Common Quaker (Orthosa stabilis)

There are a limited number of moth species that fly in March and April, lack of food plants and cold night being the obvious reasons why. As a result the moth trap at this time of year tends to yield the same species each night.

As well as the Hebrew Character, Common Quaker are frequently in the trap.

At first site these are small, plain, brown moths with not ,much to distinguish them but, as so often in nature, a close up look shows this to not really be the case.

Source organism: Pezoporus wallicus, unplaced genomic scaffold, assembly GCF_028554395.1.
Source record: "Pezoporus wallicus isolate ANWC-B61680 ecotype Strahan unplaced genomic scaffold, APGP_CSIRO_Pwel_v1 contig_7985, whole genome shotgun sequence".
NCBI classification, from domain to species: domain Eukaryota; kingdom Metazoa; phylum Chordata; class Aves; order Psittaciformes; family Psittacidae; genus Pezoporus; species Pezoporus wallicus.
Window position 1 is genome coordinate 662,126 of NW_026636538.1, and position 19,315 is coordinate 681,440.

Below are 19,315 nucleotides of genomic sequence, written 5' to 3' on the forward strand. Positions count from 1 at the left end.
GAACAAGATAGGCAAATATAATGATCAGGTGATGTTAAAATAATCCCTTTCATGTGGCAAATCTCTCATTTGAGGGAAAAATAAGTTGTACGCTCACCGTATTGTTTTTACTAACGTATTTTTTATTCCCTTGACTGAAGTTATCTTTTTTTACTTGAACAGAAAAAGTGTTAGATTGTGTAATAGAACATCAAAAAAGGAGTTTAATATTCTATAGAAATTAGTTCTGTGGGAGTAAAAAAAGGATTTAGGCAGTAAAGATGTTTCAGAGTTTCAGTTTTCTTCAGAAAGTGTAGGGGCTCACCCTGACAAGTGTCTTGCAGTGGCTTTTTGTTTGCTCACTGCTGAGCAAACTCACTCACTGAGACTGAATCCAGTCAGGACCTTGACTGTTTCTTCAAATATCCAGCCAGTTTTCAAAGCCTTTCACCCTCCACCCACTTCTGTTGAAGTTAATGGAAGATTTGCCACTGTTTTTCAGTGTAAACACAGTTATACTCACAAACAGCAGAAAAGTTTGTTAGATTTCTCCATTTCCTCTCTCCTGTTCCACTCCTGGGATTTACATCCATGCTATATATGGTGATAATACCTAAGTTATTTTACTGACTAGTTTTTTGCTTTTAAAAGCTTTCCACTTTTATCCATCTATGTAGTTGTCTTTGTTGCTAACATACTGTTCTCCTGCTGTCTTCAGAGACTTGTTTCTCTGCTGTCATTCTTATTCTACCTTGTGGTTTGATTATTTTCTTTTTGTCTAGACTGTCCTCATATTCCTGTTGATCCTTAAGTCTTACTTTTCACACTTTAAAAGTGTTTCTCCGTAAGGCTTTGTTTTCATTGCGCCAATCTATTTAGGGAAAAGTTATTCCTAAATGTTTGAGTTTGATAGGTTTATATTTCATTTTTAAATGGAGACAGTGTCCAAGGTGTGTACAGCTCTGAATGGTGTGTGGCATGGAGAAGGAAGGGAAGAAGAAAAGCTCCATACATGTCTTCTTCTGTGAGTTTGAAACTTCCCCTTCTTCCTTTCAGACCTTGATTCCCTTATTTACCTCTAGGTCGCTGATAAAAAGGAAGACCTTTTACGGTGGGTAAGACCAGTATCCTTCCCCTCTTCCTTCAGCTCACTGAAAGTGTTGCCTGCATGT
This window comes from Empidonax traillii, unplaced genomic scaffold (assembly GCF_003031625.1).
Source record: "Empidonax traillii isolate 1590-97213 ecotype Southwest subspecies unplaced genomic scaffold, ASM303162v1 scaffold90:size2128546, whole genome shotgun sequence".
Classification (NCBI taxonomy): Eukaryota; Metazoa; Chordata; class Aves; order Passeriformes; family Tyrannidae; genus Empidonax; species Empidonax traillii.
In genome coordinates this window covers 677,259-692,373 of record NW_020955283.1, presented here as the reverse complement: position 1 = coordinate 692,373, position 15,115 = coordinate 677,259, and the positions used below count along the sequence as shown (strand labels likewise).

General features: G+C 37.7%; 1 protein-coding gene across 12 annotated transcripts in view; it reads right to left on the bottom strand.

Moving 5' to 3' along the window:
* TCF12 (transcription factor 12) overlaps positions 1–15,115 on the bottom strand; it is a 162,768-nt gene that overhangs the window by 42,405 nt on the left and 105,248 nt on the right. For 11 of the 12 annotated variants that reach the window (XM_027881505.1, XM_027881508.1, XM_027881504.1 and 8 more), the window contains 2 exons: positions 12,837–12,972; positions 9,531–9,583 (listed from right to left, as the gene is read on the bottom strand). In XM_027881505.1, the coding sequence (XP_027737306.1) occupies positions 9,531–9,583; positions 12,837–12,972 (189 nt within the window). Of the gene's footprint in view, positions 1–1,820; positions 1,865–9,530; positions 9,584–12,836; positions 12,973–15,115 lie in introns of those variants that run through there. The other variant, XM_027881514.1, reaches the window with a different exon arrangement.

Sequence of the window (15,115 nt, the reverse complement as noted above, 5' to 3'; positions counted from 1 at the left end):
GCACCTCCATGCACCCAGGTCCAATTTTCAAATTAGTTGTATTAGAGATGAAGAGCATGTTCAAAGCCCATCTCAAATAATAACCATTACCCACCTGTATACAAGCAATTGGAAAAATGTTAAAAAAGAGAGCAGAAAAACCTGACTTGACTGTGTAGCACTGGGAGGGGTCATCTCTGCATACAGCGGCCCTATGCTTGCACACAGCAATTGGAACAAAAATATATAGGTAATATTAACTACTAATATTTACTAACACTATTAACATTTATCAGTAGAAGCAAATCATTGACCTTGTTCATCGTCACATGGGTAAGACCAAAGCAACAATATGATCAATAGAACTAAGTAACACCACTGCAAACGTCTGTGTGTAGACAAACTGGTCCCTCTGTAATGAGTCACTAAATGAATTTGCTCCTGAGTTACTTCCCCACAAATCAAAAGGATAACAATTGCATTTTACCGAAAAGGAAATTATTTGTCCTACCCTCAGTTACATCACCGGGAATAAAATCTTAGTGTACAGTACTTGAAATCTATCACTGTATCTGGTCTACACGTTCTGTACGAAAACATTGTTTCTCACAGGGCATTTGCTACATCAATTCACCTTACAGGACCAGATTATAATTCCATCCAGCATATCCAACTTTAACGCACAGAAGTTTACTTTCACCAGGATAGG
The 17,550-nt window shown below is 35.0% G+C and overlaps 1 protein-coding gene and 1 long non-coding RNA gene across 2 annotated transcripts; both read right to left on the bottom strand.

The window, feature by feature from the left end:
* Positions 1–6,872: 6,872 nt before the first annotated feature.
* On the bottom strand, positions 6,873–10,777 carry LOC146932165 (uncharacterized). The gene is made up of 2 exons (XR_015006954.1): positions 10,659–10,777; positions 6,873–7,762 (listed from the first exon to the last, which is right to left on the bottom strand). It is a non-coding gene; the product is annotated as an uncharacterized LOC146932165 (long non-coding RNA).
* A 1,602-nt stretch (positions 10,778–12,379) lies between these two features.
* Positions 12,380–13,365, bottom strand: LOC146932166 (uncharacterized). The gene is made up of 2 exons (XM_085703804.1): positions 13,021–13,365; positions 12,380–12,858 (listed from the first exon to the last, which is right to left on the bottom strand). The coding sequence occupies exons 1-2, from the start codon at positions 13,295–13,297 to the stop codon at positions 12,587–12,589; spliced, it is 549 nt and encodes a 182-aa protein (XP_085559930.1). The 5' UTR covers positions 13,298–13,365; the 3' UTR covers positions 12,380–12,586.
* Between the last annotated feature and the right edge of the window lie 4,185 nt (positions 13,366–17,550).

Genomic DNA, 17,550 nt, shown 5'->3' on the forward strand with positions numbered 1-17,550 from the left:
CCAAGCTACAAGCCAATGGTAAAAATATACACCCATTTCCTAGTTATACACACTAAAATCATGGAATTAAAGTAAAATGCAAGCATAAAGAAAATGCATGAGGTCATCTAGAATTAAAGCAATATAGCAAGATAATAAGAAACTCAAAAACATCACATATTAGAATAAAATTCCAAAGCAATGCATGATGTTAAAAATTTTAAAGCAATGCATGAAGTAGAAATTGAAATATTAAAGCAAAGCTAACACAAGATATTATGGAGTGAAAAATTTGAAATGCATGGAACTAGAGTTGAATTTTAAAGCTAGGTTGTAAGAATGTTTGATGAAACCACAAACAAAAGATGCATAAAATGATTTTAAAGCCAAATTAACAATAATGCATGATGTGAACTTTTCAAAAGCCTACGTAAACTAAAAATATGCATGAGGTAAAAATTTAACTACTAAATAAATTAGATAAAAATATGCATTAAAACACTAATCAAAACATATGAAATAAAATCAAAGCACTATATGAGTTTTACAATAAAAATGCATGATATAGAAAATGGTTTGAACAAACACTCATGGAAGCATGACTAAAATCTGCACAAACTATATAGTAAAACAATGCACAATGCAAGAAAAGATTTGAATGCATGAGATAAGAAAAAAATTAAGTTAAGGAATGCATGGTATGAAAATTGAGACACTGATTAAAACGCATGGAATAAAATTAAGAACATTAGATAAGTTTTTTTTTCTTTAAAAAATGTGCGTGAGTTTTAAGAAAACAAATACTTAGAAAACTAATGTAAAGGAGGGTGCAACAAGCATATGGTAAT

The Common Quaker is not, I agree, a stunner, but it does have intricate markings which set it apart from other species.

This a widespread and common species that feeds mainly on Sallow which is in full bloom now. It lays its eggs on Oak, Sallow and other trees and the larvae hatch in May and then pupate which is how they spend the winter, hatching out in March and April.

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